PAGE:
MEDICINE & MACULA: Check out one of our recent publications, Acanthamoeba endophthalmitis after recurrent keratitis and nodular scleritis. Acanthamoeba species are ubiquitous free-living protozoa and are usually responsible for corneal disease. We present the first case with confirmed involvement of Acanthamoeba in all ocular layers, including choroidal involvement.

acanthamoeba panuveitis

Thank you Retinal Cases & Brief Reports for publishing our case! Check out the study here.

GRATIS: “Follow those who are seeking the truth, but run away from those who have found it.” Goethe

My best to you,

David Almeida

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triage decision sss

“Don’t fight the problem, decide it.” -George C. Marshall

 

TASK AT HAND: This week I’m thinking about triage. In medicine, triage is the process of assigning degrees of urgency. In any hospital Emergency Department, you will find a Triage desk that functions to grade the severity of your ailment. Triage decides if your problem is an emergency (must be assessed and resuscitated right away), emergent (needs assessment very soon), urgent (important but can usually wait some amount of time), or nonurgent (can wait). An emergency has the potential to kill or seriously harm your patient and needs to be addressed right now. An emergent condition has the potential to inflict significant morbidity and cannot be delayed any significant amount of time. An urgent state needs to be assessed but usually lacks immediate temporal gravity.

Over the years, I have found that you can apply this same triage process to decision making. One can formulate strategy by triaging decisions and prioritizing subsequent actions. Whether you are taking inventory of personal sentiments, deciding on a strategy for an ambitious project, or developing a new idea, the ability to triage allows you to set priorities, execute strategy, and engage in effective delegation. The goal of decision triage is to emerge from the deluge of questions with a set of priorities aligned with your strategy. Clarity for success by means of deciding how to tackle multiple problems.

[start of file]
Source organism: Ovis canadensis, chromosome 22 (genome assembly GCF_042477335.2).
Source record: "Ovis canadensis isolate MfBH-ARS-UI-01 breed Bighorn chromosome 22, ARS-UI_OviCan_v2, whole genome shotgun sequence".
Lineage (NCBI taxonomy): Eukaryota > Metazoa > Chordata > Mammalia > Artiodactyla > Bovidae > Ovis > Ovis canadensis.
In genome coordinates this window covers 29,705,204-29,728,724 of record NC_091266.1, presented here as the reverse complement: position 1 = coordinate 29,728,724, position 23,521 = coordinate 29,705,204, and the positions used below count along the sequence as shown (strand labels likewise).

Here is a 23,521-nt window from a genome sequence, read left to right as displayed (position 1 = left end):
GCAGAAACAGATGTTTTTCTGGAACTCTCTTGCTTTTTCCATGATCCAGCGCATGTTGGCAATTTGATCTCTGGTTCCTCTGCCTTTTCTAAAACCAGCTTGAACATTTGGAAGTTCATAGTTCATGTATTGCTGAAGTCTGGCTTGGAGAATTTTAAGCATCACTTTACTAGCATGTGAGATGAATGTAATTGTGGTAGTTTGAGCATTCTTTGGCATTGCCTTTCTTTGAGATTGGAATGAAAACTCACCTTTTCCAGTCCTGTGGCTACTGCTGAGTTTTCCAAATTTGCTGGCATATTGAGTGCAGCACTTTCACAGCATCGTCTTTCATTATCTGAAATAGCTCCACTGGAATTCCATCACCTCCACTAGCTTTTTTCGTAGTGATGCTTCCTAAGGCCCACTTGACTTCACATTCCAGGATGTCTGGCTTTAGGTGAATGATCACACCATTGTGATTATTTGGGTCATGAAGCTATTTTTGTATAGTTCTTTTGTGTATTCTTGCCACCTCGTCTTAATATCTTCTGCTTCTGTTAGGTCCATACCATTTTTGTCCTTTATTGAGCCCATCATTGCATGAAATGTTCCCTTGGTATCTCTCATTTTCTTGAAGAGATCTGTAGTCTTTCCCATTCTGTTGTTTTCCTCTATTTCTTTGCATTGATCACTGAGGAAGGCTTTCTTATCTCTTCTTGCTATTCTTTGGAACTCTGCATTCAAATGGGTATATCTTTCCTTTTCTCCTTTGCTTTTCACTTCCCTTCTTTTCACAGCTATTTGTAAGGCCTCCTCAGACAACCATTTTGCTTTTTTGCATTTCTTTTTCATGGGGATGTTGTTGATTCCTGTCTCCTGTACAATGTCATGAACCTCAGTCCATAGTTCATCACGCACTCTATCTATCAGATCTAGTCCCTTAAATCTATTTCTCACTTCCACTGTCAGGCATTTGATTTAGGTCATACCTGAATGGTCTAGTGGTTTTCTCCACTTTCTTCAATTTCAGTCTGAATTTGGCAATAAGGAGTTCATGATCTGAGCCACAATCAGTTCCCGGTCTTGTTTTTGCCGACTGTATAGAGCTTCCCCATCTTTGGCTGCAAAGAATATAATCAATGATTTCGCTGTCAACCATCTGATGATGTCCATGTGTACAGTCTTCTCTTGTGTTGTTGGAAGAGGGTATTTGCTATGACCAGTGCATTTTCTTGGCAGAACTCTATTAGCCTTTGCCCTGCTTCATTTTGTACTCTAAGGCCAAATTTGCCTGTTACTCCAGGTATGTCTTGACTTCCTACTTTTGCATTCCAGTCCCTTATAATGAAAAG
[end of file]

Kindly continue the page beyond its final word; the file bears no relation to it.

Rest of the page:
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I triage decisions using these same emergency principles: an emergency requires an answer or decision right now – no exceptions! I reply to all emergent decisions within 12-24 hours. For urgent decisions, I reassess later. Nonurgent matters tend to be delegated elsewhere. Try this next time you are asked to solve a problem or your input is required. If the issue has immediate consequences, deal with it straightaway. Don’t procrastinate and don’t delay. Is it emergent? If so, you have some time. Relatively urgent? Maybe you can delegate this task or move it down your prioritized to-do list.

In triaging decisions, will almost always find conflict and disagreement because, what to one is an emergency, to another is only urgent. What do you do when this occurs? Make sure you communicate clearly so that trust is built in your assessment skills. Lead by example and never trivialize the conflicts of others. When in doubt, have the best interests of others in mind. Selfish behavior is based out of insecurity. Act selfless and create value for others in your triage. This is a key principle of successful decision making.

“Nothing is more difficult, and therefore more precious, than to be able to decide.” –Napoleon Bonaparte

As the quote above emphasizes, the ability to decide deserves your judicial attentiveness. Decision making and strategy are topics we revisit frequently here on the Sunday Surgical Scrub and you can think of decision triage at the top of the algorithm. Once you decide on the priority of the decision, you can use the many tools presented here to resolve the crux of your conflict and put forward the best decision.

 

Caregiver burden fig

MEDICINE & MACULA: Check out our new systematic review pertaining to depression and burden among caregivers of patients with visual impairment. While caregiving allows those with vision problems to better adapt, it has been shown to take a toll on the caregiver on various levels, such as invoking depression and burden. Recognition of this is key for awareness, prevention and management.